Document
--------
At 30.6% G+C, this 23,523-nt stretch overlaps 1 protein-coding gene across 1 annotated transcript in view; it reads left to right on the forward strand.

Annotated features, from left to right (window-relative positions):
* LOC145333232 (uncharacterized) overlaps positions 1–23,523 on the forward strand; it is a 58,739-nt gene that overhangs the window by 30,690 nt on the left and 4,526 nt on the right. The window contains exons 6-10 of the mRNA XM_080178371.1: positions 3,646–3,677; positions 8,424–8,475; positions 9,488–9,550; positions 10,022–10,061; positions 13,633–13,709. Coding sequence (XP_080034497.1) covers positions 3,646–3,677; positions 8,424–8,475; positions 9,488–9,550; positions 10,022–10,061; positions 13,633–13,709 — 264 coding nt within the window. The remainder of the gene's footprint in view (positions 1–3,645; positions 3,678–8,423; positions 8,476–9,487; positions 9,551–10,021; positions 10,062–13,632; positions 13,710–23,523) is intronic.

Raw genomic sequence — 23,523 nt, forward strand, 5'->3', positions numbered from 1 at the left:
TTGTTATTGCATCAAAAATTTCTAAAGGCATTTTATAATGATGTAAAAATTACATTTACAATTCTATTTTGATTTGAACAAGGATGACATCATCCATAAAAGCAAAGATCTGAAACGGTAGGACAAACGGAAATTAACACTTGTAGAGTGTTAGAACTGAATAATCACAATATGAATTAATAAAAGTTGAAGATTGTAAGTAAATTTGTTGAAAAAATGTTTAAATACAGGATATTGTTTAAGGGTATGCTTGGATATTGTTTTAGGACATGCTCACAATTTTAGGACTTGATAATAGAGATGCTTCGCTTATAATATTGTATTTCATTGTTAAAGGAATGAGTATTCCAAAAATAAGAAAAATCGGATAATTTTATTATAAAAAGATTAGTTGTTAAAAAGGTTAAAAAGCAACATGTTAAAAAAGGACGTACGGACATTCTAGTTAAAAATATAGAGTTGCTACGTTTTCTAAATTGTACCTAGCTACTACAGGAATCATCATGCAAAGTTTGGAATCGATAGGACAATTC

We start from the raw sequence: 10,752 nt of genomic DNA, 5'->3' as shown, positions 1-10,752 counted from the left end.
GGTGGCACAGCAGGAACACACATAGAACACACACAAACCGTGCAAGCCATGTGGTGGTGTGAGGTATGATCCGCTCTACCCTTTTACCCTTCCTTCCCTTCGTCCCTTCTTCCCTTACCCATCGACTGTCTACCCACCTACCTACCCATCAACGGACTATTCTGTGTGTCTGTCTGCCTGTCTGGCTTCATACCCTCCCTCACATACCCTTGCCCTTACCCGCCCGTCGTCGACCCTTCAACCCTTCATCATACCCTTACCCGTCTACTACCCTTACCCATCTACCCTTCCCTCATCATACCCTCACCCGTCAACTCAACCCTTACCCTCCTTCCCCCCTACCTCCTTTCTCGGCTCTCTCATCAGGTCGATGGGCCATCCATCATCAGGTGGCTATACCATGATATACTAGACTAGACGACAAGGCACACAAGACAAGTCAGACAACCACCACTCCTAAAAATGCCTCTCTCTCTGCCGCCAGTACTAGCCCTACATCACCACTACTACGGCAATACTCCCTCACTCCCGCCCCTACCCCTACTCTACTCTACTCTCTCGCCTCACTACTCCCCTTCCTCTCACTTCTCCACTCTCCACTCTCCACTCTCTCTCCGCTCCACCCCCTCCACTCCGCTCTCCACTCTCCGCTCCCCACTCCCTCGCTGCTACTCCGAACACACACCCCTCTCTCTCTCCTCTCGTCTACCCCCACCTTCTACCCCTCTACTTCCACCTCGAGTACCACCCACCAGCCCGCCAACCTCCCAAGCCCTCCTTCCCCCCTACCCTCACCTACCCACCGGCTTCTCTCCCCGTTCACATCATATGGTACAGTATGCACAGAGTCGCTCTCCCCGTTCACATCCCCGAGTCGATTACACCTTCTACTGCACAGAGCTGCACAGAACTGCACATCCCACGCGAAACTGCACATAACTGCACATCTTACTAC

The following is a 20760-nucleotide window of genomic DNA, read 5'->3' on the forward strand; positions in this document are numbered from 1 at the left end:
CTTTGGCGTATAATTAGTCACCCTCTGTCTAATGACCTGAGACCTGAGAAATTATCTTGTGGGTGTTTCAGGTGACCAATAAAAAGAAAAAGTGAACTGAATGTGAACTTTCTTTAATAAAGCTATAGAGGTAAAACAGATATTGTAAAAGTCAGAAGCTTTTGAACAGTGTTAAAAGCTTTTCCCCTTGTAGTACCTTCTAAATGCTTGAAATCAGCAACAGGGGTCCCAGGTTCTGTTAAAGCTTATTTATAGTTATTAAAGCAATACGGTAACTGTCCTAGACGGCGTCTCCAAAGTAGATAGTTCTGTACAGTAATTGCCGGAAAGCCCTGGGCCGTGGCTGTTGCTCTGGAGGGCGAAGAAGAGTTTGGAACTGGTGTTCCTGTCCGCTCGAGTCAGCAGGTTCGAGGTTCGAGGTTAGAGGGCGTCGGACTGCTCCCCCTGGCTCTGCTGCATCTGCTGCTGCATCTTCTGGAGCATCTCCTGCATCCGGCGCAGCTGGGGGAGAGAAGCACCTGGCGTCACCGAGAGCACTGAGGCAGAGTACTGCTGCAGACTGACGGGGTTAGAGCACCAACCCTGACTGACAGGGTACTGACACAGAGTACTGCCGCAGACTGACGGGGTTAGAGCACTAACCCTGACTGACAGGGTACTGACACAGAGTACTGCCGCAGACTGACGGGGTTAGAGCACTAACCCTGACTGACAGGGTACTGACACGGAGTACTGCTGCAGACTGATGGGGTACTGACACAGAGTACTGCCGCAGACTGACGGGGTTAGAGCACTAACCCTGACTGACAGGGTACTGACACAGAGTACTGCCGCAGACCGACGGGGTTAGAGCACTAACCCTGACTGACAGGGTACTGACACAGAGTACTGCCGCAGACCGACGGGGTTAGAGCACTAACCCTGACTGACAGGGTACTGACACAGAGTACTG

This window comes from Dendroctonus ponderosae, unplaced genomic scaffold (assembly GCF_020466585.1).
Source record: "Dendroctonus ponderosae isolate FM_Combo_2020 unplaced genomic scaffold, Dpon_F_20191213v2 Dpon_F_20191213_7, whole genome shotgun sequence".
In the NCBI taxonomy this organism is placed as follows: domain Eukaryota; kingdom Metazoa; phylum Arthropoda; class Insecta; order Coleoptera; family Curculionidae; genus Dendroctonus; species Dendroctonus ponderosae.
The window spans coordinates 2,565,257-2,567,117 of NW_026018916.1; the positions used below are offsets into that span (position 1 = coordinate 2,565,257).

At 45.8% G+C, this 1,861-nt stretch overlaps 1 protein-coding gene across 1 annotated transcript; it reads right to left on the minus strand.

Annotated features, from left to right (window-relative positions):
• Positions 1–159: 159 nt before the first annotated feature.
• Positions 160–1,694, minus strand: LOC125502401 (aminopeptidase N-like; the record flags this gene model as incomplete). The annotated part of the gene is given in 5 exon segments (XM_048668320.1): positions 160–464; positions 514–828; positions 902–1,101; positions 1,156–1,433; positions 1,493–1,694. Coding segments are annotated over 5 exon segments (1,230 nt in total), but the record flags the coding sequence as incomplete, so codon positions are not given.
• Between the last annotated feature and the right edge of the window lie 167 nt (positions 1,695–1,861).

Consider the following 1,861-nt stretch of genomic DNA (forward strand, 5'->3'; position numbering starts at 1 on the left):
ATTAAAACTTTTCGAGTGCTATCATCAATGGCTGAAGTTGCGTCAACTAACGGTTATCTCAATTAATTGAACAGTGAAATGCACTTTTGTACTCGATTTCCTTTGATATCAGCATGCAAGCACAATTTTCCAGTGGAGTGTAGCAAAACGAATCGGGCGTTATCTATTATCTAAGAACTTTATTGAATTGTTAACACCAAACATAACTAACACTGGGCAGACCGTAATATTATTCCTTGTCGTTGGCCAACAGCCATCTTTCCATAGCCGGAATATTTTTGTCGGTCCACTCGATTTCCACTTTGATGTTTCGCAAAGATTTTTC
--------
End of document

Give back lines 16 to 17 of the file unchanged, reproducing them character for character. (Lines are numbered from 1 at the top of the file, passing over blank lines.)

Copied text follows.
• Positions 1–159: 159 nt before the first annotated feature.
• Positions 160–1,694, minus strand: LOC125502401 (aminopeptidase N-like; the record flags this gene model as incomplete). The annotated part of the gene is given in 5 exon segments (XM_048668320.1): positions 160–464; positions 514–828; positions 902–1,101; positions 1,156–1,433; positions 1,493–1,694. Coding segments are annotated over 5 exon segments (1,230 nt in total), but the record flags the coding sequence as incomplete, so codon positions are not given.